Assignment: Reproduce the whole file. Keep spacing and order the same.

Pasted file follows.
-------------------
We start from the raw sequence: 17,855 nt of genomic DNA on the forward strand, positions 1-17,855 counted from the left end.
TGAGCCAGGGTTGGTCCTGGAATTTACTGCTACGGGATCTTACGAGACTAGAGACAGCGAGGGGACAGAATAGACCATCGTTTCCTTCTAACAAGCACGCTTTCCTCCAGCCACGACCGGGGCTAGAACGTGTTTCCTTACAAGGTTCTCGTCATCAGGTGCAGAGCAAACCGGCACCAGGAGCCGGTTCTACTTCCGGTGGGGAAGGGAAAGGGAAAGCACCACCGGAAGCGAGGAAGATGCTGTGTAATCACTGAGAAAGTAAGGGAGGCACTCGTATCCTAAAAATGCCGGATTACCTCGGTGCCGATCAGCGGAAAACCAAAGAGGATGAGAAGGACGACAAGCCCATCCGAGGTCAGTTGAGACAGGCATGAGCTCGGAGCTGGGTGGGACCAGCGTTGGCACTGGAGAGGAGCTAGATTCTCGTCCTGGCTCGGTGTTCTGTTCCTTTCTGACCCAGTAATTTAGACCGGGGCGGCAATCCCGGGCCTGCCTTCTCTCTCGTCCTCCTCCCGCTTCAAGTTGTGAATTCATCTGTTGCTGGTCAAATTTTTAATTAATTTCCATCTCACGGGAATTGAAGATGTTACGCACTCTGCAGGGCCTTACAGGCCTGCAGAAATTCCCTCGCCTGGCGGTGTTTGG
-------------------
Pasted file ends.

We start from the raw sequence: 17,855 nt of genomic DNA on the forward strand, positions 1-17,855 counted from the left end.
TGAGCCAGGGTTGGTCCTGGAATTTACTGCTACGGGATCTTACGAGACTAGAGACAGCGAGGGGACAGAATAGACCATCGTTTCCTTCTAACAAGCACGCTTTCCTCCAGCCACGACCGGGGCTAGAACGTGTTTCCTTACAAGGTTCTCGTCATCAGGTGCAGAGCAAACCGGCACCAGGAGCCGGTTCTACTTCCGGTGGGGAAGGGAAAGGGAAAGCACCACCGGAAGCGAGGAAGATGCTGTGTAATCACTGAGAAAGTAAGGGAGGCACTCGTATCCTAAAAATGCCGGATTACCTCGGTGCCGATCAGCGGAAAACCAAAGAGGATGAGAAGGACGACAAGCCCATCCGAGGTCAGTTGAGACAGGCATGAGCTCGGAGCTGGGTGGGACCAGCGTTGGCACTGGAGAGGAGCTAGATTCTCGTCCTGGCTCGGTGTTCTGTTCCTTTCTGACCCAGTAATTTAGACCGGGGCGGCAATCCCGGGCCTGCCTTCTCTCTCGTCCTCCTCCCGCTTCAAGTTGTGAATTCATCTGTTGCTGGTCAAATTTTTAATTAATTTCCATCTCACGGGAATTGAAGATGTTACGCACTCTGCAGGGCCTTACAGGCCTGCAGAAATTCCCTCGCCTGGCGGTGTTTGG